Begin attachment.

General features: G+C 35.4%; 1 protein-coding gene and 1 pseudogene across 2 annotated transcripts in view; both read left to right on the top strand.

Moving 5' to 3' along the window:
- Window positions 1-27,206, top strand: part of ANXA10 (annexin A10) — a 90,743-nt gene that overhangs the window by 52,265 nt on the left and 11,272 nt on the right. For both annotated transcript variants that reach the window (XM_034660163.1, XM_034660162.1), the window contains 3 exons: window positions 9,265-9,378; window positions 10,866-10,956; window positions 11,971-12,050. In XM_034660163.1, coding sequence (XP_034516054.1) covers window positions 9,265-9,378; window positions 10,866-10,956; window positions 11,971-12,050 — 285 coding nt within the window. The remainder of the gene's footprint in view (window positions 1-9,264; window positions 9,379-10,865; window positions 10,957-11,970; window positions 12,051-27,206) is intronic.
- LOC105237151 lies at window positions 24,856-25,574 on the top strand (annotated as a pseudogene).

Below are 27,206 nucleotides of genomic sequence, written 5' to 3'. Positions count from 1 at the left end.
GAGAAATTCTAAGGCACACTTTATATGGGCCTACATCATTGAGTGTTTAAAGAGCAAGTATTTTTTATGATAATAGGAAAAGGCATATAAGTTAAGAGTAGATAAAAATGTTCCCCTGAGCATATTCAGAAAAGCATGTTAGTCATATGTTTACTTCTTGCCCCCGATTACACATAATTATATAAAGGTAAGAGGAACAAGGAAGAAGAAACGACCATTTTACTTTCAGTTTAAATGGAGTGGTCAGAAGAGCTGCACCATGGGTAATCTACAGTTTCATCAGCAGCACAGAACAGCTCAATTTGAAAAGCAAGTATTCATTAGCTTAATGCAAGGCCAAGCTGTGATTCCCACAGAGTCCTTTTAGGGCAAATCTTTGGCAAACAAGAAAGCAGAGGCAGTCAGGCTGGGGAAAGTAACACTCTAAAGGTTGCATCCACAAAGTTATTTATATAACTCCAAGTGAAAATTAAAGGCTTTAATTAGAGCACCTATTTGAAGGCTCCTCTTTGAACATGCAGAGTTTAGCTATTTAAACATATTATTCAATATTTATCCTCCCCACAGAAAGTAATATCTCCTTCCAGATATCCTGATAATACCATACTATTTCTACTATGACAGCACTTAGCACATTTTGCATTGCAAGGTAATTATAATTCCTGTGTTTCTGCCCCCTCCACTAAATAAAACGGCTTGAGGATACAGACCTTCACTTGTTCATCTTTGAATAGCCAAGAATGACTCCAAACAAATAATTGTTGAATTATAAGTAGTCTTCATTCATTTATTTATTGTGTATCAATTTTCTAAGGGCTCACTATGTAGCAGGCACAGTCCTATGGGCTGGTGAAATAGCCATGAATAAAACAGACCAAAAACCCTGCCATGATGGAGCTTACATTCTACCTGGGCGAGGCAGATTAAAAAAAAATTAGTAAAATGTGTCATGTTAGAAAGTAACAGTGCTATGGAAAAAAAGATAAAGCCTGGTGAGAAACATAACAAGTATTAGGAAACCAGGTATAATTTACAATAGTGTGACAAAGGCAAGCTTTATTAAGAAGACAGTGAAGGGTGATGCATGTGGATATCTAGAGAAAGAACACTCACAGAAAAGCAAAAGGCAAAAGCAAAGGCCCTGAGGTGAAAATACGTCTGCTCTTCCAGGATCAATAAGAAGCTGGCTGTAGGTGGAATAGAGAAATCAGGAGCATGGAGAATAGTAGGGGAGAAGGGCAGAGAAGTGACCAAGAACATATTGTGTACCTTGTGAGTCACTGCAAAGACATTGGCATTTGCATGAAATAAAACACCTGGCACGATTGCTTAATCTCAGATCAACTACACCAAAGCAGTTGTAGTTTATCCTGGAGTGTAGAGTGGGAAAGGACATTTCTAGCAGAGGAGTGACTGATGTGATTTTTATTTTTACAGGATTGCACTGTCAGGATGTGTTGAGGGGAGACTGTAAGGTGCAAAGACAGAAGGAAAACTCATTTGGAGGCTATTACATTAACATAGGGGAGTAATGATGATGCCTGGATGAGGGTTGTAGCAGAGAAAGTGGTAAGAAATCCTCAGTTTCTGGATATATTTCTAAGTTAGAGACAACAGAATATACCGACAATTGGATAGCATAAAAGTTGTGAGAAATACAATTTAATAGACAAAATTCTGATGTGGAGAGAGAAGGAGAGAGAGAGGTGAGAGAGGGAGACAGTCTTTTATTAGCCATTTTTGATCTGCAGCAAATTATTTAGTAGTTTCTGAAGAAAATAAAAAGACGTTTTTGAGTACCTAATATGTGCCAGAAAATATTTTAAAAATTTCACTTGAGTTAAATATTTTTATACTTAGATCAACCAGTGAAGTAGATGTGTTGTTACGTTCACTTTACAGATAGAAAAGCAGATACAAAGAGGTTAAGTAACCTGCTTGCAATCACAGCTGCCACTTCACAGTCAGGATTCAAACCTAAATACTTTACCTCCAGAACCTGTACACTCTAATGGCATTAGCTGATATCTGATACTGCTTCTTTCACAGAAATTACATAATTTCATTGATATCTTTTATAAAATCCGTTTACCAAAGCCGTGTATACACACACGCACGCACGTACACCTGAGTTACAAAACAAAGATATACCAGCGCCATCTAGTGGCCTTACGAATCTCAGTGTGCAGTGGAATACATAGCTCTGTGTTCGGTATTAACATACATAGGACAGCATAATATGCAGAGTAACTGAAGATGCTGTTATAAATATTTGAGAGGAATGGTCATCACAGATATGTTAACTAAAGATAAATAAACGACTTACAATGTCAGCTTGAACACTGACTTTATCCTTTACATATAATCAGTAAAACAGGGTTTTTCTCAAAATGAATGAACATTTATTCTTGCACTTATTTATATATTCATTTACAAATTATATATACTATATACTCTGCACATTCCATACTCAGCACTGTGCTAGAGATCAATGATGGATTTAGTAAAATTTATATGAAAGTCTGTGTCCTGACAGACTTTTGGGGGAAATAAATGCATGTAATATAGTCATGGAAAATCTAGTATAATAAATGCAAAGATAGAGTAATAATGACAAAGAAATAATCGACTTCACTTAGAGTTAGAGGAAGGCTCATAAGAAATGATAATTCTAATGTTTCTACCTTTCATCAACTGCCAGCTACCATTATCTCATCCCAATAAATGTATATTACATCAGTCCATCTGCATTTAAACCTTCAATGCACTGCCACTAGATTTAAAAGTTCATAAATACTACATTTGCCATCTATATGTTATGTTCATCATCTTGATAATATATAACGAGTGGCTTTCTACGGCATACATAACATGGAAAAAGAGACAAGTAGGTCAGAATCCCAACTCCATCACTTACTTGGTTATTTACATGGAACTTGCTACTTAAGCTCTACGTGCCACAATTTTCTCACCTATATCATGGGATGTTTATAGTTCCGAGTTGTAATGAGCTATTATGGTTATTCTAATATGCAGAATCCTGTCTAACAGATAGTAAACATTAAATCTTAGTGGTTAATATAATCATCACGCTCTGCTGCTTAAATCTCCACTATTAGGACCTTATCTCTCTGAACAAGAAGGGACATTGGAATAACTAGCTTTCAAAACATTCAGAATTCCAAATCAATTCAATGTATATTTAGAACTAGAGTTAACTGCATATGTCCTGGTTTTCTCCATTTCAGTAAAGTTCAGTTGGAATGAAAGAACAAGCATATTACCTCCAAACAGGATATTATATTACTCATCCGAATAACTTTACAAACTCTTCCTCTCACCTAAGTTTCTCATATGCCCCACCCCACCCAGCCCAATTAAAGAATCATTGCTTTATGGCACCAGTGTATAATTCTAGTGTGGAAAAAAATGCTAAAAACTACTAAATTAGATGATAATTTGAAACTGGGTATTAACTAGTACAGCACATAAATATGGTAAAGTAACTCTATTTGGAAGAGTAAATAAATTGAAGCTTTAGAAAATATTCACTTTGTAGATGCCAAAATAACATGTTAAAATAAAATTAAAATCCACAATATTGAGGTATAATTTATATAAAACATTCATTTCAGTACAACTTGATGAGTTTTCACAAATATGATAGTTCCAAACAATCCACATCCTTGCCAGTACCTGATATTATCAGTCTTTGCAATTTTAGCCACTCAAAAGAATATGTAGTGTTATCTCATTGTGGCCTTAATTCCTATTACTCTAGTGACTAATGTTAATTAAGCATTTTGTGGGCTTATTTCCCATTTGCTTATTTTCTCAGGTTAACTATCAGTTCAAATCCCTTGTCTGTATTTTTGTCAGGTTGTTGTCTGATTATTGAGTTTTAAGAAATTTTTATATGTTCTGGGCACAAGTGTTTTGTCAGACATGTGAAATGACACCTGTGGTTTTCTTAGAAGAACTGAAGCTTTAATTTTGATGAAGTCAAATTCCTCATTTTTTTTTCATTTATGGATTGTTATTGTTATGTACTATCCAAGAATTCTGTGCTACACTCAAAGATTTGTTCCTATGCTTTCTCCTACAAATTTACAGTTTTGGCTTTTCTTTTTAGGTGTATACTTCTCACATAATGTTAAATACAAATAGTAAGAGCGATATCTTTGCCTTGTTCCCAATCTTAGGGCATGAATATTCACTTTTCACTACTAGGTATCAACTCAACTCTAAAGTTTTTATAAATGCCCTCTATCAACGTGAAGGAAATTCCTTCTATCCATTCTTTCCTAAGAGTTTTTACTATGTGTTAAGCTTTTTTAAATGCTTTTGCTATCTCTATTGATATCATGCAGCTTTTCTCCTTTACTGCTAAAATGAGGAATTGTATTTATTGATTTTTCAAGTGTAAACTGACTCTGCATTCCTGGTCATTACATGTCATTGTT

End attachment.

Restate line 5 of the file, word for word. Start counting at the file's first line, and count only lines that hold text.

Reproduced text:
Below are 27,206 nucleotides of genomic sequence, written 5' to 3'. Positions count from 1 at the left end.